African American Women More Likely to Die from Breast Cancer

Several genetic characteristics of more aggressive tumors significantly more prevalent in the African American community.

Several genetic characteristics of more aggressive tumors significantly more prevalent in the African American community.

Researchers at the Massachusetts General Hospital (MGH) Cancer Center have, for the first time, identified genomic differences between the breast tumors of African American women versus white women.

These differences could contribute to the recognized differences in recurrence rate and survival among patients. The researchers report that several genetic characteristics of more aggressive tumors were significantly more prevalent in the African American community and had a greater risk of tumor recurrence.

“In addition to having a higher prevalence of triple-negative breast cancers than Caucasian women — something that has been documented in previous studies – we found that African American women with breast cancer had a significantly higher prevalence of the TP53 driver mutation, basal tumor subtype and greater genomic diversity within tumors, all of which suggest more aggressive tumor biology,” said lead author Tanya Keenan, MD, of the MGH Cancer Center. “The higher risk of tumor recurrence that we observed among African American women was reduced when controlling for those factors, suggesting that these genomic differences contribute, at least partly, to the known racial disparity in the survival of African American and Caucasian breast cancer patients.”

While improved diagnostic and treatment methods have reduced the overall death rate from breast cancer, authors note that this trend has not carried over into the African American patient population. Currently, African American women in the United States who are diagnosed with breast cancer are 40% more likely to die from their disease than are white women.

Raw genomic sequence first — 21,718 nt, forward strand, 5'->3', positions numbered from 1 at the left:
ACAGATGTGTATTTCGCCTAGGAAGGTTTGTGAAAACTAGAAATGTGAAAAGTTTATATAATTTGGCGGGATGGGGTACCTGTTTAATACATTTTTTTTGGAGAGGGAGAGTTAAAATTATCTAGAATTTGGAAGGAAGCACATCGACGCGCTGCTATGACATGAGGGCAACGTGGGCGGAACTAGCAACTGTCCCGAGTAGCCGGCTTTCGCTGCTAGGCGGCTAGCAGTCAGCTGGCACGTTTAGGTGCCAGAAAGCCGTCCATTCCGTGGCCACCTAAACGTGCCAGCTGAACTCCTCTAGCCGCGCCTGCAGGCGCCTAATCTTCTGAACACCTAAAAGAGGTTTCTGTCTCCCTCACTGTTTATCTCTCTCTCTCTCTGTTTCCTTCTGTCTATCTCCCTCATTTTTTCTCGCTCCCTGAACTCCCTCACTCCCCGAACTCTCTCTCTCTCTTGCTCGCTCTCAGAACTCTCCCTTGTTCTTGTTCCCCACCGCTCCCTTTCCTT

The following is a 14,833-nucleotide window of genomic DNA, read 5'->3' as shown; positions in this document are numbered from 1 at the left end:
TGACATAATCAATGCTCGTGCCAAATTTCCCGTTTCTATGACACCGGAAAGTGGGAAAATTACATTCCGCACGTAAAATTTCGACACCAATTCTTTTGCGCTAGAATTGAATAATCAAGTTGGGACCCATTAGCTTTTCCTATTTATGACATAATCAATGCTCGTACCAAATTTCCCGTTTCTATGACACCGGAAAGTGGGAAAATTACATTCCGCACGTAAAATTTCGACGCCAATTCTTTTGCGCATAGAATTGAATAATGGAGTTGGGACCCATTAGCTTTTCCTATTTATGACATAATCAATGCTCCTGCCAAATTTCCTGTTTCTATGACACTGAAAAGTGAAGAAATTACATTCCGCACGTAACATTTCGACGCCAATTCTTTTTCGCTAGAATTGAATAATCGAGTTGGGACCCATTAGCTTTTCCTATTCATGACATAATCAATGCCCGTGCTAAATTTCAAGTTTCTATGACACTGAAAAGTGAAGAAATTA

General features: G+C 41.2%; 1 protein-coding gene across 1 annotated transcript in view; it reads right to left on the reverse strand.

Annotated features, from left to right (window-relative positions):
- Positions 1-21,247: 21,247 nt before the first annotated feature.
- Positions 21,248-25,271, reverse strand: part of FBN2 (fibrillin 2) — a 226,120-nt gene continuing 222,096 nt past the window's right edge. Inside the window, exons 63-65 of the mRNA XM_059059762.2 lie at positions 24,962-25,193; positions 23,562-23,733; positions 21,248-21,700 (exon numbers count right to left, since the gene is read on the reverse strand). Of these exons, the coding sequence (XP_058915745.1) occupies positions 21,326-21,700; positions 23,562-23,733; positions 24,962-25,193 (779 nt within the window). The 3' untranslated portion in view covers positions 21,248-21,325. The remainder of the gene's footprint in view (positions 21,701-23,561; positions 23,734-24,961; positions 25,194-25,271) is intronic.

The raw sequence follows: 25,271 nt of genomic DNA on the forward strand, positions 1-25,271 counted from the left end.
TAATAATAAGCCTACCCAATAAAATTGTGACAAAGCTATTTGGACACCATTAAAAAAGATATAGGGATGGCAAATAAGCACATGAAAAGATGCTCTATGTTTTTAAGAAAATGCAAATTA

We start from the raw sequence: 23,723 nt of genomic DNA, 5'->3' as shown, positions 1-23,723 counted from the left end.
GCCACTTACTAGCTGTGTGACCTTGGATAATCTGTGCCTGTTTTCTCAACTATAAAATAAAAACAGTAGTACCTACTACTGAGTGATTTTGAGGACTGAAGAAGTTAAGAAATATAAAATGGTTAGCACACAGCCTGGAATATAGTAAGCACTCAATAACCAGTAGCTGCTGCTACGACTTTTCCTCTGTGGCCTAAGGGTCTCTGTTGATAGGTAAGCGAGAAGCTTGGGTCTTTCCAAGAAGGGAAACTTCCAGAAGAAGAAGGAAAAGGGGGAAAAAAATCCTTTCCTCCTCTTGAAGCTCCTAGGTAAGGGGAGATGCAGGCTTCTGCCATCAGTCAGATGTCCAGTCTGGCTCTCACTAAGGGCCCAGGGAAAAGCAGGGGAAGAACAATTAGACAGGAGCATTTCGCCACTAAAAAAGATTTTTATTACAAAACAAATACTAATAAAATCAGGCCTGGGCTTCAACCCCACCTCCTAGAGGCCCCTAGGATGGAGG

Socioeconomic factors such as income, health insurance, and access to health services certainly contribute to this issue, but do not account for all the reasons why this disparity continues to be recognized. It has been previously acknowledged that more aggressive triple-negative breast cancer occurs more frequently in African American women, but no previous study has examined racial differences in tumor genotype and how they might contribute to the risk of cancer recurrence.

Researchers analyzed whole-exome sequencing data from the tumors of 664 white patients and 105 African American patients who were diagnosed between 1988 and 2013. Although the same 5 tumor-specific mutations were most prevalent among both groups, African American patients’ tumors were driven by the TP53 mutation, while the PIK3CA mutation was more common among the tumors of white women.

The number of mutations and prevalence of basal-like and mesenchymal stem-cell subtypes was also more prevalent in the tumors of African American patients. Tumor recurrence was faster and more likely among African American patients, particularly for basal subtype tumors or those driven by the TP53 mutation.

“Our study adds important pieces to the puzzle of why African American women with breast cancer are less likely to survive,” said senior author Aditya Bardia, MBBS, MPH, attending physician at the MGH Cancer Center and assistant professor of Medicine at Harvard Medical School. “If our findings are confirmed by additional studies, they may open doors to the development of targeted therapies against the tumor subtypes more likely to affect African Americans and potentially help reduce racial disparities in breast cancer.”